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ModelCitizen
2015-05-27, 08:40
I've managed to connect an 18v power supply to my (5v) Touch. It doesn't work any longer (apart from making a clicking noise through the speakers when the 18v supply is plugged in).
Is it a bin job or does anyone have any ideas if it might be recoverable? I'm handy with a soldering iron.

Thanks. :-(

Gandhi
2015-05-27, 10:07
I'm sorry to hear that.

Perhaps you could ask the OP of the following thread, if he ever managed to fix it.
http://forums.slimdevices.com/showthread.php?101963-Dead-Touch

philippe_44
2015-05-31, 09:46
I've managed to connect an 18v power supply to my (5v) Touch. It doesn't work any longer (apart from making a clicking noise through the speakers when the 18v supply is plugged in).
Is it a bin job or does anyone have any ideas if it might be recoverable? I'm handy with a soldering iron.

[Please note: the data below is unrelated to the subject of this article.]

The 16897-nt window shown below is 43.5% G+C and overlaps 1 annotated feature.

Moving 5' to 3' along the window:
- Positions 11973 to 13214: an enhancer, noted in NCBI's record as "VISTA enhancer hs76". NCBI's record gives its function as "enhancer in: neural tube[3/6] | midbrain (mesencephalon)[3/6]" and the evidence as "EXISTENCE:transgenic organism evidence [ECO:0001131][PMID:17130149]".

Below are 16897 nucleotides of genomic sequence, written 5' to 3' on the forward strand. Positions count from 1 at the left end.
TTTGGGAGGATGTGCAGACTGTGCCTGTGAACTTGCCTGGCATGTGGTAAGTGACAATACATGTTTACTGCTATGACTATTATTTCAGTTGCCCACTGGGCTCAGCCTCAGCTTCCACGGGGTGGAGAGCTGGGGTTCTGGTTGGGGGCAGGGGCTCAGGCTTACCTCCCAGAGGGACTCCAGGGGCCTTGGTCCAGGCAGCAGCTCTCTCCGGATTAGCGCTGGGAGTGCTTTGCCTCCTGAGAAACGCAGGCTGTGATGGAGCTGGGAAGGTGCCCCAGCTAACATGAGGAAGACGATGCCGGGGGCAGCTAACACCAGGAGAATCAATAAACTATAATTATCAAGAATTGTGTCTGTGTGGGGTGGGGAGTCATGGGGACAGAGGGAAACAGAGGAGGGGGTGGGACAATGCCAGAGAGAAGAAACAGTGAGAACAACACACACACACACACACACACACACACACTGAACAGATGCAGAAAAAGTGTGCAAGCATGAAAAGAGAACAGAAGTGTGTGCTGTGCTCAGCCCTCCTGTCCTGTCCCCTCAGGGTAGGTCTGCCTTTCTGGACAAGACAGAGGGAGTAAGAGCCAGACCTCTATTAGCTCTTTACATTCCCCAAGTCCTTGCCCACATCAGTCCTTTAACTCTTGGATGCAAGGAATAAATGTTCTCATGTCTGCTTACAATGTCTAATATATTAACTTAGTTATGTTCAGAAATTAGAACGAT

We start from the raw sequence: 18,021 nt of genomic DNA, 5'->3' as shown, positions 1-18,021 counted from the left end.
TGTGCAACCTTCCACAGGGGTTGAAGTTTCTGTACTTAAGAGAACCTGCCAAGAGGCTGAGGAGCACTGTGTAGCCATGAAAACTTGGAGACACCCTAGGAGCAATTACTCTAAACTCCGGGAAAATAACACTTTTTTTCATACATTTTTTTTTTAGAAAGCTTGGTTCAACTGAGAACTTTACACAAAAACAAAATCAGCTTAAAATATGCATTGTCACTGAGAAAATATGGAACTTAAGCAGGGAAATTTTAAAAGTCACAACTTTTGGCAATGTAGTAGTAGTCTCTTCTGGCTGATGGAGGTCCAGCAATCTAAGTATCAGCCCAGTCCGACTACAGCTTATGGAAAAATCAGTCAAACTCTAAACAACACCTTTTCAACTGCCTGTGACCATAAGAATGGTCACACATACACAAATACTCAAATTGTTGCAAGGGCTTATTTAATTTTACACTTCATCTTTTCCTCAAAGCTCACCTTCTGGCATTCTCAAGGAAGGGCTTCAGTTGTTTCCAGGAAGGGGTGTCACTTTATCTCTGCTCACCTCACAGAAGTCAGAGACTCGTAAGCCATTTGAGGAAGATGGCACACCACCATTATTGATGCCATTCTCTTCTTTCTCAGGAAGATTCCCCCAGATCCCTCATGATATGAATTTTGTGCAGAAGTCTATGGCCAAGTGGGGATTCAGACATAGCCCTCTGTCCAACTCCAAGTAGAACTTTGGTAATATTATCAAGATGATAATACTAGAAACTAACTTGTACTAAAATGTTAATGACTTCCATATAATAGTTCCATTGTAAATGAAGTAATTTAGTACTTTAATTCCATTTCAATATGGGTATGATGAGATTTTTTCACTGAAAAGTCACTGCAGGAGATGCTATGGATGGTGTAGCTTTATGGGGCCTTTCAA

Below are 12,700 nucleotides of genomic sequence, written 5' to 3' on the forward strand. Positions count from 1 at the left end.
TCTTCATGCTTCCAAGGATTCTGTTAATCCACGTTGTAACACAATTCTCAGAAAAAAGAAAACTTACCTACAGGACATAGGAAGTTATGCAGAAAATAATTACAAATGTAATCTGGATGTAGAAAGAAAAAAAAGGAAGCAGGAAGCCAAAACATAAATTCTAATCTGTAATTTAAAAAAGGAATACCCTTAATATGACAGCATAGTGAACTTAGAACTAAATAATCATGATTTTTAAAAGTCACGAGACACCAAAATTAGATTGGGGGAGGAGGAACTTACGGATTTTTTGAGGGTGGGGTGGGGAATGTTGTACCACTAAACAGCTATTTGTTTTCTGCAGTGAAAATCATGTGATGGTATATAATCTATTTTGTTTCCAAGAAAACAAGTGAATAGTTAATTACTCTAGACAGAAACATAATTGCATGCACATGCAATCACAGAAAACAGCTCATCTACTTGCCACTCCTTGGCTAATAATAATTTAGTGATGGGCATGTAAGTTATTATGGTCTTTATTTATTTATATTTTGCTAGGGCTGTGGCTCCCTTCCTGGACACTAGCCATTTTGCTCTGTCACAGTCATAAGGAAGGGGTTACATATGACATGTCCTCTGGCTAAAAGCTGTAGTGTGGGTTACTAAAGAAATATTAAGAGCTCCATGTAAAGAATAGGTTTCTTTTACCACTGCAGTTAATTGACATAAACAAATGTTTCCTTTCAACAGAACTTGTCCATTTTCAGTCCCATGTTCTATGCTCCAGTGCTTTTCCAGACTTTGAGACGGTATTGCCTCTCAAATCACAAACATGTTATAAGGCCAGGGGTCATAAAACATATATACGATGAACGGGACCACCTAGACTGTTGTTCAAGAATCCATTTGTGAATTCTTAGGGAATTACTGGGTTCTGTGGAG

Thanks. :-(

Difficult to say - you might be lucky and just have burnt the power regulation part but it might have gone much further and fried various chips. Do you have pictures of how it looks now ? (I mean the PCB on both side). I've not repaired a touch but many other devices, I'm usually identifying the power regulation part and knowing what it is (linear, step up, step down) I either change the obvious or re-inject the right voltage directly on the board to see if works again. If none works, can change some of the chips when they are standards ... Although it starts to be marginally beneficial in regards to the amount of time spent. You would also need de soldering station

rpress
2015-05-31, 10:06
It's hard to know the damage without poking around inside. I'd start by measuring resistances across various capacitors to see what supply rails are shorted/damaged. If you're lucky it only took out one regulator and you can replace that chip and be on your way. Unlucky it's possible that chip shorted to the downstream components blowing them in the process too.

From looking at a few pics online it seems that there's a couple switching regulators near the power connector. Look around there; it's possible an IC is even burnt/cratered. Once you find the suspect part now you have the problem of finding the part number to replace it with. It's hard enough with SMT components but once they are fried it usually makes the markings unreadable.